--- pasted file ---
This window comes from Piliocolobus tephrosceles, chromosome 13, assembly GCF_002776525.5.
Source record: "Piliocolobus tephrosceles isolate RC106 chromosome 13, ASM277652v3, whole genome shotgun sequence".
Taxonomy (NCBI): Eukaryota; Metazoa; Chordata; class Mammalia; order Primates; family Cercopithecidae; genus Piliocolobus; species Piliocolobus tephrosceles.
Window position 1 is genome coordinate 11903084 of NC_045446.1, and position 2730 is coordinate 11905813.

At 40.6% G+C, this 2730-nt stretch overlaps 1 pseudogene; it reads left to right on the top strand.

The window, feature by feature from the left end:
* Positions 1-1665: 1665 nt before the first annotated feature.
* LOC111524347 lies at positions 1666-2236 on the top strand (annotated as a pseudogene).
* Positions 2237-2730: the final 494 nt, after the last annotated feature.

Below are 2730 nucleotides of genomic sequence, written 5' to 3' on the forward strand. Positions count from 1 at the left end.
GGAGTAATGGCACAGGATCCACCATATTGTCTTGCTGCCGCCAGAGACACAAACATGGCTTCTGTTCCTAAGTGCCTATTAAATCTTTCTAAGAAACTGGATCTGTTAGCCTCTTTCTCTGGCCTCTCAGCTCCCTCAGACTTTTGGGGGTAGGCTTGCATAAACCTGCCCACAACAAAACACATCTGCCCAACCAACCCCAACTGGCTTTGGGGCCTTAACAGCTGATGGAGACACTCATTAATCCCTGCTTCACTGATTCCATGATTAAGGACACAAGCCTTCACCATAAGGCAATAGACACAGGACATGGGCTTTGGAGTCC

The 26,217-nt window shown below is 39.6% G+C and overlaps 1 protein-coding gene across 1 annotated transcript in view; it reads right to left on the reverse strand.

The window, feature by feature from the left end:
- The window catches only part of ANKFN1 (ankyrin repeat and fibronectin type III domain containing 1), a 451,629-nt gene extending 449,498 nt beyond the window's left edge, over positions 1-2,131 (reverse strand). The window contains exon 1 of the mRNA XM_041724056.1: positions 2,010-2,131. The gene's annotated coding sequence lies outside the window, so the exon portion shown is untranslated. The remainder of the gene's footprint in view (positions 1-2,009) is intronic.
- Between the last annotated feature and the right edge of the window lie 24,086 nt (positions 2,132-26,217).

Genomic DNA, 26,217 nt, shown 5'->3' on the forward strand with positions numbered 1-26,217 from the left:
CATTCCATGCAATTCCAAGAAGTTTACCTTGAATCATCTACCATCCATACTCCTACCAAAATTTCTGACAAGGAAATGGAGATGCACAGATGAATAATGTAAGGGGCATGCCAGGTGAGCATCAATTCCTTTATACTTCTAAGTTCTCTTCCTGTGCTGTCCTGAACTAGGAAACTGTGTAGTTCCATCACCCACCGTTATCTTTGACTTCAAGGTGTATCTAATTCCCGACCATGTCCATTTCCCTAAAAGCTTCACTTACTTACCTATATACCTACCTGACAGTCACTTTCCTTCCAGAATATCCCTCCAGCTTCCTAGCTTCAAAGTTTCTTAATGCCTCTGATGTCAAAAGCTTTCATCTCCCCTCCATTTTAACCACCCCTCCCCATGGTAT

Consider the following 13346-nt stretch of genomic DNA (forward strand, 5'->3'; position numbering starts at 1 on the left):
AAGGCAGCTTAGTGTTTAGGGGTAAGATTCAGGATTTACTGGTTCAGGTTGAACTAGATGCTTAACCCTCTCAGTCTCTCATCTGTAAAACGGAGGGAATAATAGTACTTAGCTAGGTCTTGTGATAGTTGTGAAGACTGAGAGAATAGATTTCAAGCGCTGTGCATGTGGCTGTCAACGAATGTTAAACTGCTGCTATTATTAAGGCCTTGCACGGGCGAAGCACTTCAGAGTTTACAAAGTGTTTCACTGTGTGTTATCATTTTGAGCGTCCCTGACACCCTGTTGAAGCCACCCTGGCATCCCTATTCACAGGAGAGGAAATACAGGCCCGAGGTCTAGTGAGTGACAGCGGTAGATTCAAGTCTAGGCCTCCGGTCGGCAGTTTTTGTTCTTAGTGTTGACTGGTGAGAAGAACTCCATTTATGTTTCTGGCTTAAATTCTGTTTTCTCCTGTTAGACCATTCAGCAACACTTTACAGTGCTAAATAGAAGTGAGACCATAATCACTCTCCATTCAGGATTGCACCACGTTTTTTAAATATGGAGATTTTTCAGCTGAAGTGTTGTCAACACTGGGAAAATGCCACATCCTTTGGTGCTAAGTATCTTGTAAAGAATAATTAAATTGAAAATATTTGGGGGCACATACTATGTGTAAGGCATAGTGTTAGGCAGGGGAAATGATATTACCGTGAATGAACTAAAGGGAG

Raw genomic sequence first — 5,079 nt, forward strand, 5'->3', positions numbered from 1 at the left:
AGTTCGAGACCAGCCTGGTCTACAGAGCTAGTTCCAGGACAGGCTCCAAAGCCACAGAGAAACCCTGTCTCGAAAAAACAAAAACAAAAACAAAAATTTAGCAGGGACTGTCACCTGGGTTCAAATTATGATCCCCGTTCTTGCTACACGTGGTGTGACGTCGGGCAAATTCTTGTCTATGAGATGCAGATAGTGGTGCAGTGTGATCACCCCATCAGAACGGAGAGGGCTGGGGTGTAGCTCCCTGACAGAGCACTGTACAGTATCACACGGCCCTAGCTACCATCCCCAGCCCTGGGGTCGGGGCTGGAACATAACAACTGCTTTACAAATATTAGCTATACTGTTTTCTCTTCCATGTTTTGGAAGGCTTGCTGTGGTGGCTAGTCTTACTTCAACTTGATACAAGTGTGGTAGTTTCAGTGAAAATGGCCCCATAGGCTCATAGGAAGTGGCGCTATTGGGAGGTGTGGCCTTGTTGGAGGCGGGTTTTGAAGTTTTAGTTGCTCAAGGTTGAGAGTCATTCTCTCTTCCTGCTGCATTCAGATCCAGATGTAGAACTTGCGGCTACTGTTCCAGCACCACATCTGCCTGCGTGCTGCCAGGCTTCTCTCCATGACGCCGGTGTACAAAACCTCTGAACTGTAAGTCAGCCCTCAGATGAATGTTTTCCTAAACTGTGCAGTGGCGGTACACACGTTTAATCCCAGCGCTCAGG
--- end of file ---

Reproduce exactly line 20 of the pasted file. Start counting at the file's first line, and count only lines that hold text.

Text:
Raw genomic sequence first — 5,079 nt, forward strand, 5'->3', positions numbered from 1 at the left: